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The History of "In God We Trust" on America's Coins

"In God We Trust" goes back to 1814 when, in September of that year, during the British bombardment of Fort McHenry in Baltimore, Francis Scott Key composed the poem "Star Spangled Banner".  One line in the final stanza is "And this be our motto - 'In God is our trust'."

Later, around 1861, Secretary of the Treasury Salmon P. Chase received many appeals from devout persons throughout the country urging that the United States recognize the Deity on United States coins.  As a result, Secretary Chase instructed James Pollock, Director of the Mint at Philadelphia, to prepare a motto, in a letter dated November 20, 1861:

    Dear Sir: No nation can be strong except in the strength of God, or safe except in His defense. The trust of our people in God should be declared on our national coins.

    You will cause a device to be prepared without unnecessary delay with a motto expressing in the fewest and tersest words possible this national recognition.

Mr. Pollock responded with a proposal that either OUR COUNTRY; OUR GOD or GOD, OUR TRUST should appear as a motto on the coins.  In a letter to the Mint Director on December 9, 1863, Secretary Chase stated:

    I approve your mottoes, only suggesting that on that with the Washington obverse the motto should begin with the word OUR, so as to read OUR GOD AND OUR COUNTRY. And on that with the shield, it should be changed so as to read: IN GOD WE TRUST.

Congress passed the Act on April 22, 1864. This legislation changed the composition of the one-cent coin and authorized the minting of the two-cent coin.  The Mint Director was directed to develop the designs for these coins for final approval of the Secretary.  IN GOD WE TRUST first appeared on the 1864 two-cent coin.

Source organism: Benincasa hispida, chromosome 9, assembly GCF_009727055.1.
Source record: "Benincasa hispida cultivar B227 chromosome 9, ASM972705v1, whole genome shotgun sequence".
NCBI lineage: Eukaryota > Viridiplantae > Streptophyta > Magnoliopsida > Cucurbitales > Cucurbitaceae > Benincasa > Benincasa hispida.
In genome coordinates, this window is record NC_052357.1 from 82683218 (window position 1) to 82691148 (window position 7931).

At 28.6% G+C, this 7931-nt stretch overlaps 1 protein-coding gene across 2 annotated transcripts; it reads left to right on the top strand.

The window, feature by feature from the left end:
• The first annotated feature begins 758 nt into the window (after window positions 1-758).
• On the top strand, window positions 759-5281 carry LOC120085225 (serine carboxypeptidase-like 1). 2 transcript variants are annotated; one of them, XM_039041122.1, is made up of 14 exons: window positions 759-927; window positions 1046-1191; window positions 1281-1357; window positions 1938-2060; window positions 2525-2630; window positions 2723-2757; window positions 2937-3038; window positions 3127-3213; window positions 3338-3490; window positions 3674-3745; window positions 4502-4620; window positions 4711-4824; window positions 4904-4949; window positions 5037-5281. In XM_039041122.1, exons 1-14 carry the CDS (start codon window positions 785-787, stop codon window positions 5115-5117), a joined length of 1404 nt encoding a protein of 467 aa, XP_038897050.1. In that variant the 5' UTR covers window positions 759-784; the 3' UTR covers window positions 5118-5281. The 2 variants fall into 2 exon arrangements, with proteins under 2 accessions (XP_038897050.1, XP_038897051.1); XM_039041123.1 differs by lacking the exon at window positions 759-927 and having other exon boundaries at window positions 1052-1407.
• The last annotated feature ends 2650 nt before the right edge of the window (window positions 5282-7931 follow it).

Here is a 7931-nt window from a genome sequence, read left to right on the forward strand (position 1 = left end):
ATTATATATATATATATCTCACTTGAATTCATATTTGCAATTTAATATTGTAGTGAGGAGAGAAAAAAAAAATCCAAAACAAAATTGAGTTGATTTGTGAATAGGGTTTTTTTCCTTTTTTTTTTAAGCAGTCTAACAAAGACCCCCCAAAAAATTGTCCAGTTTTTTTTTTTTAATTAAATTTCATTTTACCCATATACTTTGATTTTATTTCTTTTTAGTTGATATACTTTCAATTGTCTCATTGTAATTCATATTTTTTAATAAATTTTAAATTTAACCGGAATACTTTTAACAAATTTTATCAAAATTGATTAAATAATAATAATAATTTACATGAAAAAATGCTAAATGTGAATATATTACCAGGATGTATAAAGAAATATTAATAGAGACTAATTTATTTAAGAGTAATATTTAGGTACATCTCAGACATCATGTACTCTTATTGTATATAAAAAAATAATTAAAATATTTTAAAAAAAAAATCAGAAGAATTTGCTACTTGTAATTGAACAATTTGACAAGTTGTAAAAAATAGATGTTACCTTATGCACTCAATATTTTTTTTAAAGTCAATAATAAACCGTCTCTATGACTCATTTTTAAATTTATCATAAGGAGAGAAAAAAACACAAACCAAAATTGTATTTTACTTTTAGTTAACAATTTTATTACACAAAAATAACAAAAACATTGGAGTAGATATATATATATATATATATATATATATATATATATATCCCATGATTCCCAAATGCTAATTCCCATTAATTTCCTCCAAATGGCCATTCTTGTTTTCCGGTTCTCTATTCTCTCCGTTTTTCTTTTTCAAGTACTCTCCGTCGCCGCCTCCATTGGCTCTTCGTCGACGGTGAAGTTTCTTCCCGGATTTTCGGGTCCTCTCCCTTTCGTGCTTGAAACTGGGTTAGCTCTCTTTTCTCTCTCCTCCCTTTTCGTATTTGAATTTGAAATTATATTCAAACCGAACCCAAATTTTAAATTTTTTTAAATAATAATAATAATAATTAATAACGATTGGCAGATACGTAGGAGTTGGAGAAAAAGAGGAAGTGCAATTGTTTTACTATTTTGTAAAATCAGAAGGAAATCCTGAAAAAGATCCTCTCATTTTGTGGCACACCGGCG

Another Act of Congress, passed on March 3, 1865, allowed the Mint Director, with the Secretary's approval, to place the motto on all gold and silver coins that "shall admit the inscription thereon".  Under the Act, the motto was placed on the gold double-eagle coin, the gold eagle coin, and the gold half-eagle coin.  It was also placed on the silver dollar coin, the half-dollar coin and the quarter-dollar coin, and on the nickel three-cent coin beginning in 1866. Later, Congress passed the Coinage Act of February 12, 1873.  It also said that the Secretary "may cause the motto IN GOD WE TRUST to be inscribed on such coins as shall admit of such motto".

The motto was found missing from the new design of the double-eagle gold coin and the eagle gold coin shortly after they appeared in 1907.  In response to public demand, Congress ordered it restored, and the Act of May 18, 1908, made it mandatory on all coins upon which it had previously appeared.

In 1931 Congress passed the act that officially designated as the national anthem "the composition consisting of the words and music known as the Star-Spangled Banner".  At the height of the Cold War in 1955, Congress expanded the motto to the rest of America's currency - they mandated the inscription of "In God We Trust" on all coins and paper currency.  The legislation's sponsor, Representative Bennett, stated on the floor of Congress:

    In these days when imperialistic and materialistic communism seeks to attack and to destroy freedom, it is proper for us to seek continuously for ways to strengthen the foundation of our freedom. At the base of our freedom is our faith in God and the desire of Americans to live by His will and by His guidance. As long as this country trusts in God, it will prevail. To remind all of us of this self-evident truth, it is proper that our currency should carry these inspiring words, coming down to us through our history: In God We Trust.

The following year (1956), Congress codified "In God We Trust" as the national motto. Congress' rationale for doing so can be found in the relevant House Report:

    It will be of great spiritual and psychological value to our country to have a clearly designated national motto of inspirational quality in plain, popularly accepted English. The Judiciary Committee of the House of Representatives recognizes that the phrase "E pluribus unum" has also received wide usage in the United States. However, the committee considers "In God We Trust" a superior and more acceptable motto for the United States.


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